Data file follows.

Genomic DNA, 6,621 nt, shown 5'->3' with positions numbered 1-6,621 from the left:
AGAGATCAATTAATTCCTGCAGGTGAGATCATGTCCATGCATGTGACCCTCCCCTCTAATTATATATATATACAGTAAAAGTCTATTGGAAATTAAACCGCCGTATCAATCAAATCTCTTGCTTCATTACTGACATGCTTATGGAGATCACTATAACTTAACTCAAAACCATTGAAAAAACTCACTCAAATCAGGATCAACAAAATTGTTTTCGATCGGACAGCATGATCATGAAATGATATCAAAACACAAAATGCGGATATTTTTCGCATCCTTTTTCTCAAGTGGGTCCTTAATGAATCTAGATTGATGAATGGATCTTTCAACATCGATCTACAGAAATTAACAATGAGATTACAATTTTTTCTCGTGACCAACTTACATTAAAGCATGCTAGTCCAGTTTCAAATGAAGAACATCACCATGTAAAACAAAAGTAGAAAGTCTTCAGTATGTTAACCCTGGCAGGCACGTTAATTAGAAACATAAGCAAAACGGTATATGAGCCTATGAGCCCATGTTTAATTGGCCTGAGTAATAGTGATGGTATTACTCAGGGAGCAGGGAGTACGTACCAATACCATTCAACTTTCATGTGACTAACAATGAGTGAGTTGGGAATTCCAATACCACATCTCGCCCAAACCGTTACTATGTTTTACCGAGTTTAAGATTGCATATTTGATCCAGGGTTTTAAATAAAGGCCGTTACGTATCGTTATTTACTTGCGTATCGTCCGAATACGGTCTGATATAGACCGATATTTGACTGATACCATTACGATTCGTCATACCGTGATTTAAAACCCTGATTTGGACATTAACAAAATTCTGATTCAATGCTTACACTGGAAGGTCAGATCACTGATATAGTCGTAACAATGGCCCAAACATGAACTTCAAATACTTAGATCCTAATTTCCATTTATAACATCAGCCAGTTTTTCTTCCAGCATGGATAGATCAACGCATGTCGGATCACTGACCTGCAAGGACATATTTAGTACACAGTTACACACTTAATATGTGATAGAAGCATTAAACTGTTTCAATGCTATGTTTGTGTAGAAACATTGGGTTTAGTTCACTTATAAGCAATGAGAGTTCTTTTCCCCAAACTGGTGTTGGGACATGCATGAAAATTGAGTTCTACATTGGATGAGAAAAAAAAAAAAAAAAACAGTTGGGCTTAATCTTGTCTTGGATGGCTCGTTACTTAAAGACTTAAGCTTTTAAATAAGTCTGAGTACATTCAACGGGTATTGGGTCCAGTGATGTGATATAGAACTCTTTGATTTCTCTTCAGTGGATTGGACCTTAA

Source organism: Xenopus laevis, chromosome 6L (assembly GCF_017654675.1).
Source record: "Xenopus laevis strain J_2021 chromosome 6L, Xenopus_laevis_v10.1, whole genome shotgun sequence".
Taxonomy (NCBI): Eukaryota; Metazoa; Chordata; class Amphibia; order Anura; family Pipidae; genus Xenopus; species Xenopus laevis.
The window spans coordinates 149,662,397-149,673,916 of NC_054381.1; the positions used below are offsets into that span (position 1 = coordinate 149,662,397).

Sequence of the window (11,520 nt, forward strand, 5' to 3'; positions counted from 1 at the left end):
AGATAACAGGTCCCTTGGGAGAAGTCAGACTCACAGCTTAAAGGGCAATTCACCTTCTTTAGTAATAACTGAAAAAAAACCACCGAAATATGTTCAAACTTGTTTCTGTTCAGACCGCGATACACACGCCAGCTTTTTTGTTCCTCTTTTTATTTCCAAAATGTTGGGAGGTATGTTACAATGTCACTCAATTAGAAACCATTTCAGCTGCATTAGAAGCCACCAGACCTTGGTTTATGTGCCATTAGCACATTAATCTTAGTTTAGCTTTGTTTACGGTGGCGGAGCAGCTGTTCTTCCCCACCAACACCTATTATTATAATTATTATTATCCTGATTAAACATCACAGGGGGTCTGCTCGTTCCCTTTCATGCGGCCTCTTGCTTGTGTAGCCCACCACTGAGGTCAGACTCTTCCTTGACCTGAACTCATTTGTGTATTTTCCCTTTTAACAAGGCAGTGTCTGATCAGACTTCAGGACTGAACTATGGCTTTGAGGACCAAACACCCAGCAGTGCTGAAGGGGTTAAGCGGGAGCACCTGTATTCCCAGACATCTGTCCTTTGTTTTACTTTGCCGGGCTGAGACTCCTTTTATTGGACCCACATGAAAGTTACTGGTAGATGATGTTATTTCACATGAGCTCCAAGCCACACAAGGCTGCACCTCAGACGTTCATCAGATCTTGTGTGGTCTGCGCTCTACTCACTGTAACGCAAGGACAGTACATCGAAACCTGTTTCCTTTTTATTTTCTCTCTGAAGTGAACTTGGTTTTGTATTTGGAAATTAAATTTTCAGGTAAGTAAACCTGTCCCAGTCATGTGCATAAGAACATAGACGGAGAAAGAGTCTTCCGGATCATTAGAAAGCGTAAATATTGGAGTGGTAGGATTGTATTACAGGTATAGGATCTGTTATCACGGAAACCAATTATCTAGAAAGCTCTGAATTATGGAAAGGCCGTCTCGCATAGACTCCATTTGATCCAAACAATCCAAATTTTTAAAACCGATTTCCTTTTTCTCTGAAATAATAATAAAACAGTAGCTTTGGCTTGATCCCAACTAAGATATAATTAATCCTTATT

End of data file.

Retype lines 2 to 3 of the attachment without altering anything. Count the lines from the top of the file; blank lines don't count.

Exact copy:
AGAGATCAATTAATTCCTGCAGGTGAGATCATGTCCATGCATGTGACCCTCCCCTCTAATTATATATATATACAGTAAAAGTCTATTGGAAATTAAACCGCCGTATCAATCAAATCTCTTGCTTCATTACTGACATGCTTATGGAGATCACTATAACTTAACTCAAAACCATTGAAAAAACTCACTCAAATCAGGATCAACAAAATTGTTTTCGATCGGACAGCATGATCATGAAATGATATCAAAACACAAAATGCGGATATTTTTCGCATCCTTTTTCTCAAGTGGGTCCTTAATGAATCTAGATTGATGAATGGATCTTTCAACATCGATCTACAGAAATTAACAATGAGATTACAATTTTTTCTCGTGACCAACTTACATTAAAGCATGCTAGTCCAGTTTCAAATGAAGAACATCACCATGTAAAACAAAAGTAGAAAGTCTTCAGTATGTTAACCCTGGCAGGCACGTTAATTAGAAACATAAGCAAAACGGTATATGAGCCTATGAGCCCATGTTTAATTGGCCTGAGTAATAGTGATGGTATTACTCAGGGAGCAGGGAGTACGTACCAATACCATTCAACTTTCATGTGACTAACAATGAGTGAGTTGGGAATTCCAATACCACATCTCGCCCAAACCGTTACTATGTTTTACCGAGTTTAAGATTGCATATTTGATCCAGGGTTTTAAATAAAGGCCGTTACGTATCGTTATTTACTTGCGTATCGTCCGAATACGGTCTGATATAGACCGATATTTGACTGATACCATTACGATTCGTCATACCGTGATTTAAAACCCTGATTTGGACATTAACAAAATTCTGATTCAATGCTTACACTGGAAGGTCAGATCACTGATATAGTCGTAACAATGGCCCAAACATGAACTTCAAATACTTAGATCCTAATTTCCATTTATAACATCAGCCAGTTTTTCTTCCAGCATGGATAGATCAACGCATGTCGGATCACTGACCTGCAAGGACATATTTAGTACACAGTTACACACTTAATATGTGATAGAAGCATTAAACTGTTTCAATGCTATGTTTGTGTAGAAACATTGGGTTTAGTTCACTTATAAGCAATGAGAGTTCTTTTCCCCAAACTGGTGTTGGGACATGCATGAAAATTGAGTTCTACATTGGATGAGAAAAAAAAAAAAAAAAACAGTTGGGCTTAATCTTGTCTTGGATGGCTCGTTACTTAAAGACTTAAGCTTTTAAATAAGTCTGAGTACATTCAACGGGTATTGGGTCCAGTGATGTGATATAGAACTCTTTGATTTCTCTTCAGTGGATTGGACCTTAA

Source organism: Xenopus laevis, chromosome 6L (assembly GCF_017654675.1).